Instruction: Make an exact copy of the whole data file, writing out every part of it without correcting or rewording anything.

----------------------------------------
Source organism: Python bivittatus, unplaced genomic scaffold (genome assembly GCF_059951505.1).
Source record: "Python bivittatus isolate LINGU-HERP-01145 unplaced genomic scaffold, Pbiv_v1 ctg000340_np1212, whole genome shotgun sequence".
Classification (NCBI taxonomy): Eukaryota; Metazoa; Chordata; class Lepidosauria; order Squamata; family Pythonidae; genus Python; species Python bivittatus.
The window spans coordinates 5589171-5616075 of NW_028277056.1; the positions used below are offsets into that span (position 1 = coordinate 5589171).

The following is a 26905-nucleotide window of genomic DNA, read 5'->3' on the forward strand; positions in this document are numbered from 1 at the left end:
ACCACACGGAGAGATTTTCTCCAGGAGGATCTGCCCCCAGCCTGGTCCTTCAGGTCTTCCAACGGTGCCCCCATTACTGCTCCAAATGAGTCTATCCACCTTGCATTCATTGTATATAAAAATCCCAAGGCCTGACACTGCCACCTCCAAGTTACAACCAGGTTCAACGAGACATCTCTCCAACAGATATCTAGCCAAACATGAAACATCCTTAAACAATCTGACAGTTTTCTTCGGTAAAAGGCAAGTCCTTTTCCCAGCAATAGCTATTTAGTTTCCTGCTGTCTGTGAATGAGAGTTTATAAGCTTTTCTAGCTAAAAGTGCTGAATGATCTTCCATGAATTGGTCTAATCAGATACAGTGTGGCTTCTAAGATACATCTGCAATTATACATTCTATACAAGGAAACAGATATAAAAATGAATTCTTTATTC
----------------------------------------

Source organism: Python bivittatus, unplaced genomic scaffold (genome assembly GCF_059951505.1).
Source record: "Python bivittatus isolate LINGU-HERP-01145 unplaced genomic scaffold, Pbiv_v1 ctg000340_np1212, whole genome shotgun sequence".
Classification (NCBI taxonomy): Eukaryota; Metazoa; Chordata; class Lepidosauria; order Squamata; family Pythonidae; genus Python; species Python bivittatus.
The window spans coordinates 5589171-5616075 of NW_028277056.1; the positions used below are offsets into that span (position 1 = coordinate 5589171).

The following is a 26905-nucleotide window of genomic DNA, read 5'->3' on the forward strand; positions in this document are numbered from 1 at the left end:
ACCACACGGAGAGATTTTCTCCAGGAGGATCTGCCCCCAGCCTGGTCCTTCAGGTCTTCCAACGGTGCCCCCATTACTGCTCCAAATGAGTCTATCCACCTTGCATTCATTGTATATAAAAATCCCAAGGCCTGACACTGCCACCTCCAAGTTACAACCAGGTTCAACGAGACATCTCTCCAACAGATATCTAGCCAAACATGAAACATCCTTAAACAATCTGACAGTTTTCTTCGGTAAAAGGCAAGTCCTTTTCCCAGCAATAGCTATTTAGTTTCCTGCTGTCTGTGAATGAGAGTTTATAAGCTTTTCTAGCTAAAAGTGCTGAATGATCTTCCATGAATTGGTCTAATCAGATACAGTGTGGCTTCTAAGATACATCTGCAATTATACATTCTATACAAGGAAACAGATATAAAAATGAATTCTTTATTC